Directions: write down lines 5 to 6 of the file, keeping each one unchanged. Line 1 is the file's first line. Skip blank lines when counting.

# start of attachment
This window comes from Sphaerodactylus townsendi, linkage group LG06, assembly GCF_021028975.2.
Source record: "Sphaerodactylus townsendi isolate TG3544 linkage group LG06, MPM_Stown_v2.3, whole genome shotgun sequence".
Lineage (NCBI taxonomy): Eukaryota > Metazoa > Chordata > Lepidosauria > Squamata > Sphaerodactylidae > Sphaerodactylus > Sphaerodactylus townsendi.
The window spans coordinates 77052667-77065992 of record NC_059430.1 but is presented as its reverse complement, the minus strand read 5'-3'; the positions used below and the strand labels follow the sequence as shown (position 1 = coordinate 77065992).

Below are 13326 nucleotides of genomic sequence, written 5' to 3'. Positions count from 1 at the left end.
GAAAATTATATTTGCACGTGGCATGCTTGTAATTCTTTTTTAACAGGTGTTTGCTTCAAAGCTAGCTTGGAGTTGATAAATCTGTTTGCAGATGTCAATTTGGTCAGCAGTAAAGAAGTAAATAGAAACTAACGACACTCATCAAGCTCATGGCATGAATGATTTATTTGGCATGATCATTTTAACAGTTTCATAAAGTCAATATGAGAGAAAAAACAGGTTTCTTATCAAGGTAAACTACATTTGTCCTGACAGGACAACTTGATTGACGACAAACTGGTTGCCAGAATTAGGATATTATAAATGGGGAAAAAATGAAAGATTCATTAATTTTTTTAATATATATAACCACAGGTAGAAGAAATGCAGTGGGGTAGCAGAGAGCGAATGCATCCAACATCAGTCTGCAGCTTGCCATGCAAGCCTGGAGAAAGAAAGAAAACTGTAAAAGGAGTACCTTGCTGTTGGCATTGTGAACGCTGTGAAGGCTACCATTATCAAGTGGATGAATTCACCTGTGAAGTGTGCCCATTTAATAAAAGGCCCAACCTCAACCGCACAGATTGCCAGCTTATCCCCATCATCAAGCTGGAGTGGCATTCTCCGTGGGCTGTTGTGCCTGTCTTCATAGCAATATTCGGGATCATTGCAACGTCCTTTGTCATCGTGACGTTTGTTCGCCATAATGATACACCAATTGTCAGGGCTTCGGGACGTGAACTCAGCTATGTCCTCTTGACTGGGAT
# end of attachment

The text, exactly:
Below are 13326 nucleotides of genomic sequence, written 5' to 3'. Positions count from 1 at the left end.
GAAAATTATATTTGCACGTGGCATGCTTGTAATTCTTTTTTAACAGGTGTTTGCTTCAAAGCTAGCTTGGAGTTGATAAATCTGTTTGCAGATGTCAATTTGGTCAGCAGTAAAGAAGTAAATAGAAACTAACGACACTCATCAAGCTCATGGCATGAATGATTTATTTGGCATGATCATTTTAACAGTTTCATAAAGTCAATATGAGAGAAAAAACAGGTTTCTTATCAAGGTAAACTACATTTGTCCTGACAGGACAACTTGATTGACGACAAACTGGTTGCCAGAATTAGGATATTATAAATGGGGAAAAAATGAAAGATTCATTAATTTTTTTAATATATATAACCACAGGTAGAAGAAATGCAGTGGGGTAGCAGAGAGCGAATGCATCCAACATCAGTCTGCAGCTTGCCATGCAAGCCTGGAGAAAGAAAGAAAACTGTAAAAGGAGTACCTTGCTGTTGGCATTGTGAACGCTGTGAAGGCTACCATTATCAAGTGGATGAATTCACCTGTGAAGTGTGCCCATTTAATAAAAGGCCCAACCTCAACCGCACAGATTGCCAGCTTATCCCCATCATCAAGCTGGAGTGGCATTCTCCGTGGGCTGTTGTGCCTGTCTTCATAGCAATATTCGGGATCATTGCAACGTCCTTTGTCATCGTGACGTTTGTTCGCCATAATGATACACCAATTGTCAGGGCTTCGGGACGTGAACTCAGCTATGTCCTCTTGACTGGGAT